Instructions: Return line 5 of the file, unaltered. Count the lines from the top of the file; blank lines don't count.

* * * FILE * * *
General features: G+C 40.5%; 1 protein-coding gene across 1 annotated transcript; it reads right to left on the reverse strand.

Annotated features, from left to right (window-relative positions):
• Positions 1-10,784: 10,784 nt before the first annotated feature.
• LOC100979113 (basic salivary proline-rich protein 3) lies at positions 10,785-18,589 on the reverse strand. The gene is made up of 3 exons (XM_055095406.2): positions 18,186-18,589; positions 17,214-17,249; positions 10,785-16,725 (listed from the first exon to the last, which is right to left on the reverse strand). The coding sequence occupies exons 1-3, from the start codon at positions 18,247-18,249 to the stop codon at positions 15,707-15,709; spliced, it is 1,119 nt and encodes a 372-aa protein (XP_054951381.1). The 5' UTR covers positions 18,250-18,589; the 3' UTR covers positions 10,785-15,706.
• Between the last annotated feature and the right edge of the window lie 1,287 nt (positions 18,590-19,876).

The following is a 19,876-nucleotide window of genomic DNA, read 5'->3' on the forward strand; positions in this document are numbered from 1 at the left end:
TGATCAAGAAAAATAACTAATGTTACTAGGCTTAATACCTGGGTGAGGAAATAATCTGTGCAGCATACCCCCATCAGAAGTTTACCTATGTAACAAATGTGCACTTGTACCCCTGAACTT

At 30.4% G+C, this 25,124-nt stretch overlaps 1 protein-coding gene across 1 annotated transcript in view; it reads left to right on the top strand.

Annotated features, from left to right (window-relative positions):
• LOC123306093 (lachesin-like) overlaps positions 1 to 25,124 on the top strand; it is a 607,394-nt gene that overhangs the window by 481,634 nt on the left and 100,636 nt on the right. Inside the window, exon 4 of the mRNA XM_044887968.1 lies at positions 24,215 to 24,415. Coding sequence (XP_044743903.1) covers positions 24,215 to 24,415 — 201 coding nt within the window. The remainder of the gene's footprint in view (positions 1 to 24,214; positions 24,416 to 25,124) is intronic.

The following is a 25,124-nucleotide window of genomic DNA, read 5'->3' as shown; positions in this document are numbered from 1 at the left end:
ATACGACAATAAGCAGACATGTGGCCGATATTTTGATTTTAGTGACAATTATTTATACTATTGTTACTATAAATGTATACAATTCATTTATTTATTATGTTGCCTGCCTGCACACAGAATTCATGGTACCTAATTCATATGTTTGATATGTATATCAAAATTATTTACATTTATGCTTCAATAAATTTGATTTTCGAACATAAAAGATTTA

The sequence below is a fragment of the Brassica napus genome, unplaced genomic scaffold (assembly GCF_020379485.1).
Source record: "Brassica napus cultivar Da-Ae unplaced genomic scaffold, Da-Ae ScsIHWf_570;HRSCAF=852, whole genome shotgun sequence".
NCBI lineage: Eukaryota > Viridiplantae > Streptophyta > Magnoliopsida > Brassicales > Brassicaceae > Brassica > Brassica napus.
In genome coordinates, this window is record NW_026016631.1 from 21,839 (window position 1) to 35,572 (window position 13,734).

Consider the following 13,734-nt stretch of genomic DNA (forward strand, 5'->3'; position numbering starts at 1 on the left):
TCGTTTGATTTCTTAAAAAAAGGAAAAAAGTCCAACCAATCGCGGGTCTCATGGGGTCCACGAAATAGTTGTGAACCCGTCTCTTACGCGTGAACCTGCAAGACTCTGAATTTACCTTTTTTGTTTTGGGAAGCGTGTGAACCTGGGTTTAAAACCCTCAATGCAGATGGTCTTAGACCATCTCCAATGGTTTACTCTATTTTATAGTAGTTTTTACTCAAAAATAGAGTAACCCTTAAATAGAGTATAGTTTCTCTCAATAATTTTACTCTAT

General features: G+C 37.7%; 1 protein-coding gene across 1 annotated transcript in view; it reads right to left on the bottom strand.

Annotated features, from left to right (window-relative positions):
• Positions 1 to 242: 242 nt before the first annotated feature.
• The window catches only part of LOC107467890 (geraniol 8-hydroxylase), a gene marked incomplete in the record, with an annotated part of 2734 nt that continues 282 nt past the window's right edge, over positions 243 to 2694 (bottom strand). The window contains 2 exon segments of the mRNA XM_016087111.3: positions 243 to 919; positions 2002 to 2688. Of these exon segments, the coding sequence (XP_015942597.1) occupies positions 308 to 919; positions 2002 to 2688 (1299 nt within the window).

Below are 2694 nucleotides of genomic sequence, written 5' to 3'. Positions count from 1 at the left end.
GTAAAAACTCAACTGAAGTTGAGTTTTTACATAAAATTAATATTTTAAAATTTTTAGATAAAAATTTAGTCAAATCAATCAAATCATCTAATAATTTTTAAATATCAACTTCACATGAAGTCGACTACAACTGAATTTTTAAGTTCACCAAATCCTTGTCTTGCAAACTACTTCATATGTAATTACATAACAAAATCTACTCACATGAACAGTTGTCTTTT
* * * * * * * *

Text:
• Between the last annotated feature and the right edge of the window lie 1,287 nt (positions 18,590-19,876).